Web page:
Book Review: Illuminae

illuminae-coverYou can only hear about a book so many times before you realise you’re going to have to read it for yourself.  And so it was with the much lauded Illuminae.  A dark, dirty, brutal space apocalypse of a novel that explores endurance, resilience and the nature of intelligence through records of conversations, documents, memos, IMs and emails, with inevitably shifting viewpoints.

It’s hard to believe that a story told in this way could make the deep emotional impact that Illuminae does, and as a writer I sometimes found myself wondering why the authors had set themselves this specific challenge.  I couldn’t initially see that this form could be anything other than a barrier to the telling of a great story and the building of a well-drawn world.  But, as it progresses, two things happen: one is that you become so used to it that you stop even noticing, and the second is that the realisation dawns that this particular story could only ever have been told in this particular way.

The central character’s bravery, while staggering, never strays into the realms of the ridiculous.  My pet hate is heros who appear to feel no fear or hesitation; that’s not courage, that’s a psychological issue.  Kady’s fear and trepidation and doubts and horror and pain are visceral and bleed through the page.  But in amongst it all, sitting incongruously in this inevitably cold and brutal environment, there is also warmth, love and humour.  Particularly in some of the IM sections, I actually had several of those bedtime LOL moments that make my husband look askance at me.  

(More looking askance occurred when I began tilting and peering at my Kindle, and a brief aside here on the limits of the format, for consideration when investing in this book.  Living in a country where I can’t easily buy physical books in my preferred language means that I am usually a die-hard fan of the Kindle, but Illuminae’s artistic ambitions and insistence on experimentation with form make this a challenge that the plucky device is not quite able to deliver on.  Although there was something inherently pleasing about reading it on a little glowing crystal display in the dark, almost like I was tucked into a corner of the spaceship myself.  That said, I definitely feel I missed out by not possessing it in full physical glory.)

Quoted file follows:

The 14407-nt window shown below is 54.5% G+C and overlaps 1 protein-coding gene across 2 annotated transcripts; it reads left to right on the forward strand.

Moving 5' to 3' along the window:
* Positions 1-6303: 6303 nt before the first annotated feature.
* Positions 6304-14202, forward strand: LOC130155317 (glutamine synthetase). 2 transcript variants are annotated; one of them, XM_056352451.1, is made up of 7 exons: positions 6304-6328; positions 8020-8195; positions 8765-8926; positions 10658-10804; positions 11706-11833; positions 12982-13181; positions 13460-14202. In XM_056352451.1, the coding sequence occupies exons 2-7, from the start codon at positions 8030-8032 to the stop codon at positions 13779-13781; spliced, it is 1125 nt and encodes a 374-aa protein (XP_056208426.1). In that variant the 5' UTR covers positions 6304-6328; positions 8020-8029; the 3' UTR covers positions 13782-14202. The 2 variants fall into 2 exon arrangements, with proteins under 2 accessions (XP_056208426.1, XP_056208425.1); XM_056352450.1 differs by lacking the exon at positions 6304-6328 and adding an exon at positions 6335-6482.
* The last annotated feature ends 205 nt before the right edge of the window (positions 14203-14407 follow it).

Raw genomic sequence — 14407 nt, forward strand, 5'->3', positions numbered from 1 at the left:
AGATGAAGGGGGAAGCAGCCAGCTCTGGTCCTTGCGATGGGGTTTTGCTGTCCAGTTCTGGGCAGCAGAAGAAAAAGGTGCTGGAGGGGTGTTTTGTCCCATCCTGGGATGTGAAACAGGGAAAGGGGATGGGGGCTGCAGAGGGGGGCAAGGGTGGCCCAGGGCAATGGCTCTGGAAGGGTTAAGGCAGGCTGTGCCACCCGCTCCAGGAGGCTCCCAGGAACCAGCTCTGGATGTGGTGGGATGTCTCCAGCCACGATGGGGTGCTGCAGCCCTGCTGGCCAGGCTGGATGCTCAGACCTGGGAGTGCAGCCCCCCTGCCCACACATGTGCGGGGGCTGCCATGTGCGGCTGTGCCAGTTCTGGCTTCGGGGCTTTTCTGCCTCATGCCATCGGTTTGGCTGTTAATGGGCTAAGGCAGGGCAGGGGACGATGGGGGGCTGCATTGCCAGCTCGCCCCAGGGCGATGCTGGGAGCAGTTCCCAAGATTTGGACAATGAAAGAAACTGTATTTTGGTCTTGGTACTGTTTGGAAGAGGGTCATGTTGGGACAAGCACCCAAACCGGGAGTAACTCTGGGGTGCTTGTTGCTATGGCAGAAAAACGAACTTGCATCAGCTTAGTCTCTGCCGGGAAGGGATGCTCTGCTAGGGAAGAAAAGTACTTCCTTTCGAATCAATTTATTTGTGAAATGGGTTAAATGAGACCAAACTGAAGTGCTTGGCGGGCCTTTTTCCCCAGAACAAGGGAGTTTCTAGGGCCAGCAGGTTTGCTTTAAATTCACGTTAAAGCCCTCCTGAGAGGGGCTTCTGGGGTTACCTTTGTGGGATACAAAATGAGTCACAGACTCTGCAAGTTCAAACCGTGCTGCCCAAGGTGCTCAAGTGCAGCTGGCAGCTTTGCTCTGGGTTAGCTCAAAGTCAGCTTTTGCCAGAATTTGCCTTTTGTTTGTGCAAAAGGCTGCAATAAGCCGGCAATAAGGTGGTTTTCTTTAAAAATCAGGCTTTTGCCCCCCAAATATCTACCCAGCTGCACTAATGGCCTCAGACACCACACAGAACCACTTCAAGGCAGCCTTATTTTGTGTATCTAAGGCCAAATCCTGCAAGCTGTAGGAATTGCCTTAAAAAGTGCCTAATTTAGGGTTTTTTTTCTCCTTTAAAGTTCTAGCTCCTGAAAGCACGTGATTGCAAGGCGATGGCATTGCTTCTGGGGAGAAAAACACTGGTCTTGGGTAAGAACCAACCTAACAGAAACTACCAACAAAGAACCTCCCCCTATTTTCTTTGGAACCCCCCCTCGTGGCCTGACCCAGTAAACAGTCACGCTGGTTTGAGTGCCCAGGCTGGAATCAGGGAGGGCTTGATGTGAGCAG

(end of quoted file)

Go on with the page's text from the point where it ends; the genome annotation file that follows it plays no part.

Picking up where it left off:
Protagonists who are believable as both teenagers and everymen, a suitably cold and well-defined space setting, and a backstory that underpins and founds, without overwhelming, Illuminae weaves in the familiar while simultaneously subverting the expected.  Making thrilling use of elements of zombie apocalypse and high-brow cerebral sci-fi, as well as twisty political intrigue and high-octane action, Illuminae has the genre-defying air of a captivating epic just getting started.

Book Review: The Long Way To a Small Angry Planet

 

TLWTASAPI was recommended this book on #ukyachat but really had no idea what to expect.  I loved the title and of course I’m a HUGE sci-fi fan, so I was looking forward to finding out what the buzz was about.

In TLWTASAP, Becky Chambers introduces us to a vast, complex, multi-racial interconnected universe in which economic, political and cultural differences have been overcome to form a fragile alliance between many of the planets, systems and alien races. This is explored in both macro scale and micro scale, in the form of the multi-racial crew of the jobbing tunnelling ship The Wayfarer, a diverse and quirky band who have accepted their differences and fallen into a close camaraderie. They land the high-paying job of their dreams, but over the time and distance it takes them to complete it, they discover that it is not without its drawbacks.

The morals and ethics of war, the greed and inevitable fate of the human race, differing philosophies and notions of love, family and friendship – there is just so much in this book to think about and discuss. I found myself thinking that there was more than one story here, that there were, in fact, potentially dozens of spin-offs I would be interested to read. For this reason I was not surprised and was happy to find out that this is the first in a series.

The dazzling world building put me in mind of Iain M Banks’ Culture sci-fi series in its epic scale, diversity and solid rendering, and will ensure that any reader is keen to revisit this world. A fantastic and highly original book with action, tension, depth and heart.